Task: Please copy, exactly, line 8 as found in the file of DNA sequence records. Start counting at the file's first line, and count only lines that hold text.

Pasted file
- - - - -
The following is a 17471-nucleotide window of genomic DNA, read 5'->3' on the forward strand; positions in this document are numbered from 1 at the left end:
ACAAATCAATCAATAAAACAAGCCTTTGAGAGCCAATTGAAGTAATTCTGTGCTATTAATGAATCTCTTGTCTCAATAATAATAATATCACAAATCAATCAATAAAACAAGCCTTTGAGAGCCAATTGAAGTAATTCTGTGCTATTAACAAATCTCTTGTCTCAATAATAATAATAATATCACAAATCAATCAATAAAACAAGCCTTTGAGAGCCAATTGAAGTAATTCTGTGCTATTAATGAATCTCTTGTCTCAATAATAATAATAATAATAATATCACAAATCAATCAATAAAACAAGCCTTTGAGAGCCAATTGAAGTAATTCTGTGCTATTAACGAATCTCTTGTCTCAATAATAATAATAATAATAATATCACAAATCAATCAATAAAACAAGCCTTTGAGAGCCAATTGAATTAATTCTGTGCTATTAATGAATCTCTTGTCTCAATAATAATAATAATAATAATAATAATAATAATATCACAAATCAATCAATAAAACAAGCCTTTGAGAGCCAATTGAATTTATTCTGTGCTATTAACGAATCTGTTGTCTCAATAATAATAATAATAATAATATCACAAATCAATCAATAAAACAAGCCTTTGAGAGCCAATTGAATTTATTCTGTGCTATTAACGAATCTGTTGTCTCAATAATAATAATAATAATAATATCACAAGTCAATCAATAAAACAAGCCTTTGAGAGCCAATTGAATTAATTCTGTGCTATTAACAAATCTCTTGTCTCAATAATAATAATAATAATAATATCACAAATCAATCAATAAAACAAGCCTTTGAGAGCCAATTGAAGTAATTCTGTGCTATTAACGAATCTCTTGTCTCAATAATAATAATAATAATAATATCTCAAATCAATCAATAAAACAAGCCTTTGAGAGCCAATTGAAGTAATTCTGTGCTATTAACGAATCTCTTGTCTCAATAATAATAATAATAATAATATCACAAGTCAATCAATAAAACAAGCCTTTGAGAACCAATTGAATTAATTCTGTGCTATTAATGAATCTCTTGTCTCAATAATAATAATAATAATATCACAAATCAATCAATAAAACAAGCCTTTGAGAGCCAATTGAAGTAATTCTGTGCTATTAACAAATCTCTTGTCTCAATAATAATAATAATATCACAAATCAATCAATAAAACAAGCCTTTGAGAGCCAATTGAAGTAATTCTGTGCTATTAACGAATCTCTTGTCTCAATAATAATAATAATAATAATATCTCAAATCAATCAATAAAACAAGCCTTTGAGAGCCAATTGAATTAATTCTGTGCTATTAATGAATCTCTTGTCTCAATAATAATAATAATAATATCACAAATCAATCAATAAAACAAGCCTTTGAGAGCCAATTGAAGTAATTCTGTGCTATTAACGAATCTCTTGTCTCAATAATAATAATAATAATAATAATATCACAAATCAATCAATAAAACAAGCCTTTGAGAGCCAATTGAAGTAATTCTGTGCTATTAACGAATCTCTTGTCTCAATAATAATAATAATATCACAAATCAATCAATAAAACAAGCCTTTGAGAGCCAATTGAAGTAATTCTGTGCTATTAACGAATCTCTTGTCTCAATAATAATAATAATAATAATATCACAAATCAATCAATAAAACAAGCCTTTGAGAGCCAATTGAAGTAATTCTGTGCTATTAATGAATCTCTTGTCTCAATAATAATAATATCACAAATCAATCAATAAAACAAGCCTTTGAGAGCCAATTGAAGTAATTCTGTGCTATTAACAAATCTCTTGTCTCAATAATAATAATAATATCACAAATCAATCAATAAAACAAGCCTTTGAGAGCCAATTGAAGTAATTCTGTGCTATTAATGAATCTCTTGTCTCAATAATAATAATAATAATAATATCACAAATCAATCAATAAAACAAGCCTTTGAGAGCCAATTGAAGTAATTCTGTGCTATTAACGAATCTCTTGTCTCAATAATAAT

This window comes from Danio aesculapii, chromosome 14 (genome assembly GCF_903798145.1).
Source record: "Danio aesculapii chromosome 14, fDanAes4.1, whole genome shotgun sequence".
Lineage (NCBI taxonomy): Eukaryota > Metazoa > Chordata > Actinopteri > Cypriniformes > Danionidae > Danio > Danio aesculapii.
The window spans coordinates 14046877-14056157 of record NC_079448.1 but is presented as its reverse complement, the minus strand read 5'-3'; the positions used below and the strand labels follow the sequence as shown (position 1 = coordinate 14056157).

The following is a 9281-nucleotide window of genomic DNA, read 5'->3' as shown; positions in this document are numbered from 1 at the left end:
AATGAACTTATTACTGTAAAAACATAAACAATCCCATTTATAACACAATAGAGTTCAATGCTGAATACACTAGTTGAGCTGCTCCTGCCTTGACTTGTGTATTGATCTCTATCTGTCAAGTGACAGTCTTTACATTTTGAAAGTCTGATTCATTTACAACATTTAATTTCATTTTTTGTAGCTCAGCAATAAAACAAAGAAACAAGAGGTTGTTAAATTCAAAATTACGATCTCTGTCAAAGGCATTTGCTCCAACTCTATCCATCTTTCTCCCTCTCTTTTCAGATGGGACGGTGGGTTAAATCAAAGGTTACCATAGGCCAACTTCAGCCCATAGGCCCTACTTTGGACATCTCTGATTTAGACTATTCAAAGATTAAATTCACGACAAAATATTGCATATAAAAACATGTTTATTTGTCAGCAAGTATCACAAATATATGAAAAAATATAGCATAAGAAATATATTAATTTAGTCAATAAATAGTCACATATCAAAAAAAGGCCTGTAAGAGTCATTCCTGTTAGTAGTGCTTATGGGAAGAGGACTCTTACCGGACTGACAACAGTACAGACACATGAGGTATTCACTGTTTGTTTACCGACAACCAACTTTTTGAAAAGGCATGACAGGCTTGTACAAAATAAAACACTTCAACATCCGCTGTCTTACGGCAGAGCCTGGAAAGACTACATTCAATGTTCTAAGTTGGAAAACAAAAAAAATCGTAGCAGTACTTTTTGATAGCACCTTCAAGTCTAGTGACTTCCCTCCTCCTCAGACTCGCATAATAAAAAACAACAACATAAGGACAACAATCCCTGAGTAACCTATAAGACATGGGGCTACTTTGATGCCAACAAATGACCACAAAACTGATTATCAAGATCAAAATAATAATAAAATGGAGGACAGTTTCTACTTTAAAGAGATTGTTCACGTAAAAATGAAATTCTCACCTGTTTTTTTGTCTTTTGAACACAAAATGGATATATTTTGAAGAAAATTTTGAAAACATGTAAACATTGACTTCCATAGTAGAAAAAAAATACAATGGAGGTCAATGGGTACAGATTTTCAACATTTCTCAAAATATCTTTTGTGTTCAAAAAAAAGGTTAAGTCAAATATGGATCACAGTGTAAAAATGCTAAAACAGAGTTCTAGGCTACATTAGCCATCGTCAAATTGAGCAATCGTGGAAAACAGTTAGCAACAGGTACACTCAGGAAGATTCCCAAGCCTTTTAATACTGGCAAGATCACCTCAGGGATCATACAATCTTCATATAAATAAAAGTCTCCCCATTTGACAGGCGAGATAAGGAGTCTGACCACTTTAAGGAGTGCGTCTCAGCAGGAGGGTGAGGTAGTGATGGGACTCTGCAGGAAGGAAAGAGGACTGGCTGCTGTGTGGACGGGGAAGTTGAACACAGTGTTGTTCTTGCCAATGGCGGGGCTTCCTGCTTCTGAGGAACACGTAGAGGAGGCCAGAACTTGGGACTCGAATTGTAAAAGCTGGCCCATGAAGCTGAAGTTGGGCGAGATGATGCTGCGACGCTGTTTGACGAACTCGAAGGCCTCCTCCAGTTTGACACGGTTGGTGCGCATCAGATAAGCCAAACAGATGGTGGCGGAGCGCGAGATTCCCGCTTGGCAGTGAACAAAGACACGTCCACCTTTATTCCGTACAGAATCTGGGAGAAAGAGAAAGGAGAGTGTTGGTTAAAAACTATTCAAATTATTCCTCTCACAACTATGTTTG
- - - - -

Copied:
AATGAACTTATTACTGTAAAAACATAAACAATCCCATTTATAACACAATAGAGTTCAATGCTGAATACACTAGTTGAGCTGCTCCTGCCTTGACTTGTGTATTGATCTCTATCTGTCAAGTGACAGTCTTTACATTTTGAAAGTCTGATTCATTTACAACATTTAATTTCATTTTTTGTAGCTCAGCAATAAAACAAAGAAACAAGAGGTTGTTAAATTCAAAATTACGATCTCTGTCAAAGGCATTTGCTCCAACTCTATCCATCTTTCTCCCTCTCTTTTCAGATGGGACGGTGGGTTAAATCAAAGGTTACCATAGGCCAACTTCAGCCCATAGGCCCTACTTTGGACATCTCTGATTTAGACTATTCAAAGATTAAATTCACGACAAAATATTGCATATAAAAACATGTTTATTTGTCAGCAAGTATCACAAATATATGAAAAAATATAGCATAAGAAATATATTAATTTAGTCAATAAATAGTCACATATCAAAAAAAGGCCTGTAAGAGTCATTCCTGTTAGTAGTGCTTATGGGAAGAGGACTCTTACCGGACTGACAACAGTACAGACACATGAGGTATTCACTGTTTGTTTACCGACAACCAACTTTTTGAAAAGGCATGACAGGCTTGTACAAAATAAAACACTTCAACATCCGCTGTCTTACGGCAGAGCCTGGAAAGACTACATTCAATGTTCTAAGTTGGAAAACAAAAAAAATCGTAGCAGTACTTTTTGATAGCACCTTCAAGTCTAGTGACTTCCCTCCTCCTCAGACTCGCATAATAAAAAACAACAACATAAGGACAACAATCCCTGAGTAACCTATAAGACATGGGGCTACTTTGATGCCAACAAATGACCACAAAACTGATTATCAAGATCAAAATAATAATAAAATGGAGGACAGTTTCTACTTTAAAGAGATTGTTCACGTAAAAATGAAATTCTCACCTGTTTTTTTGTCTTTTGAACACAAAATGGATATATTTTGAAGAAAATTTTGAAAACATGTAAACATTGACTTCCATAGTAGAAAAAAAATACAATGGAGGTCAATGGGTACAGATTTTCAACATTTCTCAAAATATCTTTTGTGTTCAAAAAAAAGGTTAAGTCAAATATGGATCACAGTGTAAAAATGCTAAAACAGAGTTCTAGGCTACATTAGCCATCGTCAAATTGAGCAATCGTGGAAAACAGTTAGCAACAGGTACACTCAGGAAGATTCCCAAGCCTTTTAATACTGGCAAGATCACCTCAGGGATCATACAATCTTCATATAAATAAAAGTCTCCCCATTTGACAGGCGAGATAAGGAGTCTGACCACTTTAAGGAGTGCGTCTCAGCAGGAGGGTGAGGTAGTGATGGGACTCTGCAGGAAGGAAAGAGGACTGGCTGCTGTGTGGACGGGGAAGTTGAACACAGTGTTGTTCTTGCCAATGGCGGGGCTTCCTGCTTCTGAGGAACACGTAGAGGAGGCCAGAACTTGGGACTCGAATTGTAAAAGCTGGCCCATGAAGCTGAAGTTGGGCGAGATGATGCTGCGACGCTGTTTGACGAACTCGAAGGCCTCCTCCAGTTTGACACGGTTGGTGCGCATCAGATAAGCCAAACAGATGGTGGCGGAGCGCGAGATTCCCGCTTGGCAGTGAACAAAGACACGTCCACCTTTATTCCGTACAGAATCTGGGAGAAAGAGAAAGGAGAGTGTTGGTTAAAAACTATTCAAATTATTCCTCTCACAACTATGTTTG